The measures taken by the Directory in other spheres contributed to the maintenance of a secular regime. Educational reforms promoted institutions of higher learning—notably the École normale supércoleieure and the École polytechnique, in Paris—while Joseph Lakanal urged greater interest in public schooling at the primary level, again without proposing any role for the church. If laws and decrees suggested greater investment than actually occurred, it is as much a reflection on the state of the economy as on the difficulties experienced in finding and training schoolteachers in the small towns and villages of the provinces. Increasingly, indeed, state policy was thwarted by financial restraints—at a time when the country's energy was increasingly channeled into foreign war and imperial acquisition. The Directory aimed to increase French influence across Europe—the wars after 1795 were conducted entirely on foreign soil—and the electorate at home followed the campaigns of generals such as Louis-Lazare Hoche and Napoleon Bonaparte with enthusiasm. The contrast between foreign glory and domestic malaise was only too glaring, as the French created sister republics in Holland and Switzerland, and divided Belgium, the Rhineland, and northern Italy into departments on the French model. They claimed to be bringing the benefits of liberty to the peoples of Europe. But they also pillaged the lands they conquered, seizing money and art treasures in Italy and sequestrating one-third of the grain produced in Belgium. This invited resentment, proving that liberty cannot easily be imposed at the point of a bayonet.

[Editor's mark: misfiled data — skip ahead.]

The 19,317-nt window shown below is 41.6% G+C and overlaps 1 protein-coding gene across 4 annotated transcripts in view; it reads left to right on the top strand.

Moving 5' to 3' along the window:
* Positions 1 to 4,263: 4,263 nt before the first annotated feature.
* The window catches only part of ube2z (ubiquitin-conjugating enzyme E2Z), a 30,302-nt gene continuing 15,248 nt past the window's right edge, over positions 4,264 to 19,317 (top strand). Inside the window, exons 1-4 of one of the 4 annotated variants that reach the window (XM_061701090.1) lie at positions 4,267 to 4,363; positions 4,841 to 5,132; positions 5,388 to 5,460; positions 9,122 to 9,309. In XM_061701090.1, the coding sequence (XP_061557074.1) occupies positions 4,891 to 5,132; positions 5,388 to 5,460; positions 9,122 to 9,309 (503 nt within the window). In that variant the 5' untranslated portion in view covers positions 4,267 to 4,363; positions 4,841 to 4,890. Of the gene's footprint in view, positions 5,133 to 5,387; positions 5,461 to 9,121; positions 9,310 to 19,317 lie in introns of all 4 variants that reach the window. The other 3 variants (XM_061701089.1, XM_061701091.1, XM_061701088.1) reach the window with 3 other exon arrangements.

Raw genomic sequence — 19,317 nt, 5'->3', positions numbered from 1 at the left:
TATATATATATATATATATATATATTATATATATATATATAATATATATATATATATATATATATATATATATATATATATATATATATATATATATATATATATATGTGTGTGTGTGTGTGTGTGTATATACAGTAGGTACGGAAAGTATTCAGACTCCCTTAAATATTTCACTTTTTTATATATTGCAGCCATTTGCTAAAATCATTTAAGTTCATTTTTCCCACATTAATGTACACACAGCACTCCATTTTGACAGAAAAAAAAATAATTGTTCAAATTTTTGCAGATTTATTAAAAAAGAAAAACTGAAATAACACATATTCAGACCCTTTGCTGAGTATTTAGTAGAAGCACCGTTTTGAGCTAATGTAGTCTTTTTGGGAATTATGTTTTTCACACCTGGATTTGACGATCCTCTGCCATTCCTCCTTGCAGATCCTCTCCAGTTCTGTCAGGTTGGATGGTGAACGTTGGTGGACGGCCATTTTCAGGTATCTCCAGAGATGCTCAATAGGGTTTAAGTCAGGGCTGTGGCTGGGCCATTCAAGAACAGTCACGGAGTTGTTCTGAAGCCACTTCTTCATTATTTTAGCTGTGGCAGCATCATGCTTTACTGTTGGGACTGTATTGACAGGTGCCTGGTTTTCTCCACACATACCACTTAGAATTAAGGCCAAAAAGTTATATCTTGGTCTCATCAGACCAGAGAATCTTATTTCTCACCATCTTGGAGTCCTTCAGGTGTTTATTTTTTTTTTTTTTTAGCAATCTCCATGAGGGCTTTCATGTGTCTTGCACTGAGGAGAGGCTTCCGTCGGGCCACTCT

Cobb, Richard. Reactions to the French Revolution. London, 1972.
Crook, Malcolm. Elections in the French Revolution: An Apprenticeship in Democracy, 1789–1799. Cambridge, U.K., 1996.
Dupuy, Roger, and Marcel Morabito, eds. 1795: Pour une République sans Révolution. Rennes, France, 1996.
Godechot, Jacques. La grande nation: L'expansion révolutionnaire de la France dans le monde de 1789 à 1799. 2nd ed. Paris, 1983.
Lefebvre, Georges. The Directory. Translated by Robert Baldick. London, 1965.
Lyons, Martyn. France under the Directory. Cambridge, U.K., 1975.
Directory, group of five men who held the executive power in France according to the constitution of the year III (1795) of the French Revolution. They were chosen by the new legislature, by the Council of Five Hundred and the Council of Ancients; each year one director, chosen by lot, was to be replaced. The Directory was balanced by two representative assemblies elected indirectly by property holders. Governing a nearly bankrupt nation, the Directory had a stormy history. Politically, it walked a narrow course between Jacobins on the left and royalists on the right. During its history, the Directory instituted positive monetary reforms, which helped revive trade and agriculture, and provided the basis for Napoleon's restoration of order. But full recovery from the Revolution was not possible. The Directory not only faced a series of political crises, but was riddled with inefficiency and corruption. It suppressed the conspiracies of